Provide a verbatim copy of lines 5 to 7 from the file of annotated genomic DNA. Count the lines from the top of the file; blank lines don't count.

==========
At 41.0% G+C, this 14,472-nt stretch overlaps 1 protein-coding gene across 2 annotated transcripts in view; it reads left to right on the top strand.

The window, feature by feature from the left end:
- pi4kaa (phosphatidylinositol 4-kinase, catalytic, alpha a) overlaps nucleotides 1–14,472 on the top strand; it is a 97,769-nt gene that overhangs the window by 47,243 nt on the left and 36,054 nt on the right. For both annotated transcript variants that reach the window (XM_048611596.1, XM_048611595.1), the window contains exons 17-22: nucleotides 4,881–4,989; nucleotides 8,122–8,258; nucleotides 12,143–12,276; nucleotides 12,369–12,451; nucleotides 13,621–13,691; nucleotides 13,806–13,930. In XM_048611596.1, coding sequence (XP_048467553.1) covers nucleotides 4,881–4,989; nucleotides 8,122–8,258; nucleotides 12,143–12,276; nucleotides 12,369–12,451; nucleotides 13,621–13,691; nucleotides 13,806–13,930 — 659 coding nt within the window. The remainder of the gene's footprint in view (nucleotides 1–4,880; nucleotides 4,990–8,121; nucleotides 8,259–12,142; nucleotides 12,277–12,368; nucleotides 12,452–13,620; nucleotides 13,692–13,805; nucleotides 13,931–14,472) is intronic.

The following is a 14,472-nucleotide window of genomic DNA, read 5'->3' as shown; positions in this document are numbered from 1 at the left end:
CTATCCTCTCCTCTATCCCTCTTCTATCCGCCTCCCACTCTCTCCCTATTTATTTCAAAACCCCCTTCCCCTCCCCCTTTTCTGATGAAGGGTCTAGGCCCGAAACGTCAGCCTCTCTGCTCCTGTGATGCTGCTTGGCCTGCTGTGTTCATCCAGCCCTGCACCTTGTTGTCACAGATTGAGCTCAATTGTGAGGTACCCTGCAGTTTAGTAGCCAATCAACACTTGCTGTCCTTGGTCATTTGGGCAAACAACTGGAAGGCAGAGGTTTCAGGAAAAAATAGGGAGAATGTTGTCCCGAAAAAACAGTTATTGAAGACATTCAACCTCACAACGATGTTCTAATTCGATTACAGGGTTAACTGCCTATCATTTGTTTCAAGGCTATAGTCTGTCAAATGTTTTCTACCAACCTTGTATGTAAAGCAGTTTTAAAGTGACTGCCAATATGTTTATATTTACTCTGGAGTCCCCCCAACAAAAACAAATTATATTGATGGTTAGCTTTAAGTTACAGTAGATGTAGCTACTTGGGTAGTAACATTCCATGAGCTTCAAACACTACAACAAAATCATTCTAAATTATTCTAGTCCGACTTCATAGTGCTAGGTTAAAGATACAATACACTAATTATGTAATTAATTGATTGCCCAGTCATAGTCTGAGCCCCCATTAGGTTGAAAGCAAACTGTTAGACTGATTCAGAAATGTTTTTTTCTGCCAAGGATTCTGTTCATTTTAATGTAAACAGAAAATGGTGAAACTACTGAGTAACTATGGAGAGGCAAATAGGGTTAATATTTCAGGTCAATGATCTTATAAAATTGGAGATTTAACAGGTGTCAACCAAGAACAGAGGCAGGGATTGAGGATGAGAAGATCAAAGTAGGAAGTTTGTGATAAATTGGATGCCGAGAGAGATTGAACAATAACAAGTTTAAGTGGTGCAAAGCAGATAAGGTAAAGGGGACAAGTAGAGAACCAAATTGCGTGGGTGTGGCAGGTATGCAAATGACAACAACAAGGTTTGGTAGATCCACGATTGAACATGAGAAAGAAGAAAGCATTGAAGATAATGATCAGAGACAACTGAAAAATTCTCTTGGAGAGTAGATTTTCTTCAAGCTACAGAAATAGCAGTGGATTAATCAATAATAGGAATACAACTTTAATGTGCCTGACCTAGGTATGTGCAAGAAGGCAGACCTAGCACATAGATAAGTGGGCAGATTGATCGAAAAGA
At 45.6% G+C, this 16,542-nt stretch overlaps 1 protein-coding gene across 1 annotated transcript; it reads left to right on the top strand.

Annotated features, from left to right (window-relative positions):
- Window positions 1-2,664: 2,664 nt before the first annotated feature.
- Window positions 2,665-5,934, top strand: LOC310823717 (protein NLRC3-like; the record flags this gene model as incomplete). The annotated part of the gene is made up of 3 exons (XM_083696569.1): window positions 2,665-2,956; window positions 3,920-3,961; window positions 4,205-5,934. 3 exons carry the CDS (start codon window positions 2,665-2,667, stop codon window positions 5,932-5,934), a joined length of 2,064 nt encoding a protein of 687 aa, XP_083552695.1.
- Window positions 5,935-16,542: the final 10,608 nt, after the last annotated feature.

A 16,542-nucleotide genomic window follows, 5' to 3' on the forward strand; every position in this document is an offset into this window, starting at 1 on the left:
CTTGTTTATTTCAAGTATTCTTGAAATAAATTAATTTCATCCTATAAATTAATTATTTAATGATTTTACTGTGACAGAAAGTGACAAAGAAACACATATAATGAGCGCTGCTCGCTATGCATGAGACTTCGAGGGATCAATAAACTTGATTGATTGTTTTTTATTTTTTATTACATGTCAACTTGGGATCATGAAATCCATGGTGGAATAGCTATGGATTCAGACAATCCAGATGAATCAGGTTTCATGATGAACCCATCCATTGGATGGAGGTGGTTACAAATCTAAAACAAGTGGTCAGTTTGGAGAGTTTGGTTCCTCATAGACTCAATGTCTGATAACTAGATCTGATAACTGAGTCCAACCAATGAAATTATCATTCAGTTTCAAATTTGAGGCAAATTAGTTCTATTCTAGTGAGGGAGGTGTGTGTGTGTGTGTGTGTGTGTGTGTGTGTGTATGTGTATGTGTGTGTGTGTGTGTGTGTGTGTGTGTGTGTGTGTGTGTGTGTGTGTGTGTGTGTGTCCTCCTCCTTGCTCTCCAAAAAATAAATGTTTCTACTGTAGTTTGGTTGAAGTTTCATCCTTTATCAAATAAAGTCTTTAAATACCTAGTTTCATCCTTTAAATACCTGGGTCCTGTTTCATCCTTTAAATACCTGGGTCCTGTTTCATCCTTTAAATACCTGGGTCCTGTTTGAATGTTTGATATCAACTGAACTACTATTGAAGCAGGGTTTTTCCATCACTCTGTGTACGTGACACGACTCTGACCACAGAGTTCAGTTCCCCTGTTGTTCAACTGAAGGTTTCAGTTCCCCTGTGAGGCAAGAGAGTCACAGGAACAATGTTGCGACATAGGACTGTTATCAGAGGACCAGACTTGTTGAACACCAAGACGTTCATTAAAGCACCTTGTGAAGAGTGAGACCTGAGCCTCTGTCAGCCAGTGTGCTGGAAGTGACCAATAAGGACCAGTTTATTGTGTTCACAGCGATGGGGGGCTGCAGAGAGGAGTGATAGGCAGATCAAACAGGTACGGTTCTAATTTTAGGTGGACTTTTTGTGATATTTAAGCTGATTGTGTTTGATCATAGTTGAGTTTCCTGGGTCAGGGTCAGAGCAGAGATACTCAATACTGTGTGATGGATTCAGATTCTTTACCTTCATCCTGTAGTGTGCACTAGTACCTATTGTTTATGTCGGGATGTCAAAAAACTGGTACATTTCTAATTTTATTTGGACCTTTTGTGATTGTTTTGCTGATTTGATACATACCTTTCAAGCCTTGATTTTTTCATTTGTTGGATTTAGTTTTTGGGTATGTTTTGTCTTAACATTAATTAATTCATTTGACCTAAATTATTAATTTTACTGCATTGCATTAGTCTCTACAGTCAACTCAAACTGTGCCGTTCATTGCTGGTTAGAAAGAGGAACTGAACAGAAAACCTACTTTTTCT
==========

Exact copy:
CTATCCTCTCCTCTATCCCTCTTCTATCCGCCTCCCACTCTCTCCCTATTTATTTCAAAACCCCCTTCCCCTCCCCCTTTTCTGATGAAGGGTCTAGGCCCGAAACGTCAGCCTCTCTGCTCCTGTGATGCTGCTTGGCCTGCTGTGTTCATCCAGCCCTGCACCTTGTTGTCACAGATTGAGCTCAATTGTGAGGTACCCTGCAGTTTAGTAGCCAATCAACACTTGCTGTCCTTGGTCATTTGGGCAAACAACTGGAAGGCAGAGGTTTCAGGAAAAAATAGGGAGAATGTTGTCCCGAAAAAACAGTTATTGAAGACATTCAACCTCACAACGATGTTCTAATTCGATTACAGGGTTAACTGCCTATCATTTGTTTCAAGGCTATAGTCTGTCAAATGTTTTCTACCAACCTTGTATGTAAAGCAGTTTTAAAGTGACTGCCAATATGTTTATATTTACTCTGGAGTCCCCCCAACAAAAACAAATTATATTGATGGTTAGCTTTAAGTTACAGTAGATGTAGCTACTTGGGTAGTAACATTCCATGAGCTTCAAACACTACAACAAAATCATTCTAAATTATTCTAGTCCGACTTCATAGTGCTAGGTTAAAGATACAATACACTAATTATGTAATTAATTGATTGCCCAGTCATAGTCTGAGCCCCCATTAGGTTGAAAGCAAACTGTTAGACTGATTCAGAAATGTTTTTTTCTGCCAAGGATTCTGTTCATTTTAATGTAAACAGAAAATGGTGAAACTACTGAGTAACTATGGAGAGGCAAATAGGGTTAATATTTCAGGTCAATGATCTTATAAAATTGGAGATTTAACAGGTGTCAACCAAGAACAGAGGCAGGGATTGAGGATGAGAAGATCAAAGTAGGAAGTTTGTGATAAATTGGATGCCGAGAGAGATTGAACAATAACAAGTTTAAGTGGTGCAAAGCAGATAAGGTAAAGGGGACAAGTAGAGAACCAAATTGCGTGGGTGTGGCAGGTATGCAAATGACAACAACAAGGTTTGGTAGATCCACGATTGAACATGAGAAAGAAGAAAGCATTGAAGATAATGATCAGAGACAACTGAAAAATTCTCTTGGAGAGTAGATTTTCTTCAAGCTACAGAAATAGCAGTGGATTAATCAATAATAGGAATACAACTTTAATGTGCCTGACCTAGGTATGTGCAAGAAGGCAGACCTAGCACATAGATAAGTGGGCAGATTGATCGAAAAGA
At 45.6% G+C, this 16,542-nt stretch overlaps 1 protein-coding gene across 1 annotated transcript; it reads left to right on the top strand.

Annotated features, from left to right (window-relative positions):